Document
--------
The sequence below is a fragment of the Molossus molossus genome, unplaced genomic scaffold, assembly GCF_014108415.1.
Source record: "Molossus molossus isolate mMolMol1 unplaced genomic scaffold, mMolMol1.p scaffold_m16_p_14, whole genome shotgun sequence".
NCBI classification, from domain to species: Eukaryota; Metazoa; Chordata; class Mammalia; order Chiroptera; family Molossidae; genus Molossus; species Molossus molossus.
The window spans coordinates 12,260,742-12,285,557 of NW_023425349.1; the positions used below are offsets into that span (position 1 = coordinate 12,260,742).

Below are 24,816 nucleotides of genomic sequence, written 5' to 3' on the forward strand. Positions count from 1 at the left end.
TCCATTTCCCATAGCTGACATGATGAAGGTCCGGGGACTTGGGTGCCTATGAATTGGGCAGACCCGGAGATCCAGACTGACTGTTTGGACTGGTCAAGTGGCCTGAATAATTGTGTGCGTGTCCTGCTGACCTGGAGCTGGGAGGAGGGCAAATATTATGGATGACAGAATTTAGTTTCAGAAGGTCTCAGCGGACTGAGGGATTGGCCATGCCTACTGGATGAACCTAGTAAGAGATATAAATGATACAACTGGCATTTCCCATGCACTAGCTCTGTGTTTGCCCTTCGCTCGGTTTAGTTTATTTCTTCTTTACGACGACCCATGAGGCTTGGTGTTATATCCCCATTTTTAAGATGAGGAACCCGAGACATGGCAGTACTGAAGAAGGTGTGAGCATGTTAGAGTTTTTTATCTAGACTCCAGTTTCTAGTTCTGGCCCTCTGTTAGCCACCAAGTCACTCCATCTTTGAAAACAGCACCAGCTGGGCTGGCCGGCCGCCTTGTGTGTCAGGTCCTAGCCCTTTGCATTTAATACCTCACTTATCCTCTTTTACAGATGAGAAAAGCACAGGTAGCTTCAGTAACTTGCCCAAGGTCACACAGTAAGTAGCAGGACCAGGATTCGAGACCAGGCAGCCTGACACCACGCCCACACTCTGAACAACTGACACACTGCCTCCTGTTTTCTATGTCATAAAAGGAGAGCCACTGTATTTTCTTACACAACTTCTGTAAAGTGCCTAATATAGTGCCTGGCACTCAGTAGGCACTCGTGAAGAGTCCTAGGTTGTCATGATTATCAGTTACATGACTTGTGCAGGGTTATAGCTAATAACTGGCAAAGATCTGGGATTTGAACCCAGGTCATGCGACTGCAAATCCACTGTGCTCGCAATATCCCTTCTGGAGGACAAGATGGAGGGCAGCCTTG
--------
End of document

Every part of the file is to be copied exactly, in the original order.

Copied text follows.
The sequence below is a fragment of the Molossus molossus genome, unplaced genomic scaffold, assembly GCF_014108415.1.
Source record: "Molossus molossus isolate mMolMol1 unplaced genomic scaffold, mMolMol1.p scaffold_m16_p_14, whole genome shotgun sequence".
NCBI classification, from domain to species: Eukaryota; Metazoa; Chordata; class Mammalia; order Chiroptera; family Molossidae; genus Molossus; species Molossus molossus.
The window spans coordinates 12,260,742-12,285,557 of NW_023425349.1; the positions used below are offsets into that span (position 1 = coordinate 12,260,742).

Below are 24,816 nucleotides of genomic sequence, written 5' to 3' on the forward strand. Positions count from 1 at the left end.
TCCATTTCCCATAGCTGACATGATGAAGGTCCGGGGACTTGGGTGCCTATGAATTGGGCAGACCCGGAGATCCAGACTGACTGTTTGGACTGGTCAAGTGGCCTGAATAATTGTGTGCGTGTCCTGCTGACCTGGAGCTGGGAGGAGGGCAAATATTATGGATGACAGAATTTAGTTTCAGAAGGTCTCAGCGGACTGAGGGATTGGCCATGCCTACTGGATGAACCTAGTAAGAGATATAAATGATACAACTGGCATTTCCCATGCACTAGCTCTGTGTTTGCCCTTCGCTCGGTTTAGTTTATTTCTTCTTTACGACGACCCATGAGGCTTGGTGTTATATCCCCATTTTTAAGATGAGGAACCCGAGACATGGCAGTACTGAAGAAGGTGTGAGCATGTTAGAGTTTTTTATCTAGACTCCAGTTTCTAGTTCTGGCCCTCTGTTAGCCACCAAGTCACTCCATCTTTGAAAACAGCACCAGCTGGGCTGGCCGGCCGCCTTGTGTGTCAGGTCCTAGCCCTTTGCATTTAATACCTCACTTATCCTCTTTTACAGATGAGAAAAGCACAGGTAGCTTCAGTAACTTGCCCAAGGTCACACAGTAAGTAGCAGGACCAGGATTCGAGACCAGGCAGCCTGACACCACGCCCACACTCTGAACAACTGACACACTGCCTCCTGTTTTCTATGTCATAAAAGGAGAGCCACTGTATTTTCTTACACAACTTCTGTAAAGTGCCTAATATAGTGCCTGGCACTCAGTAGGCACTCGTGAAGAGTCCTAGGTTGTCATGATTATCAGTTACATGACTTGTGCAGGGTTATAGCTAATAACTGGCAAAGATCTGGGATTTGAACCCAGGTCATGCGACTGCAAATCCACTGTGCTCGCAATATCCCTTCTGGAGGACAAGATGGAGGGCAGCCTTG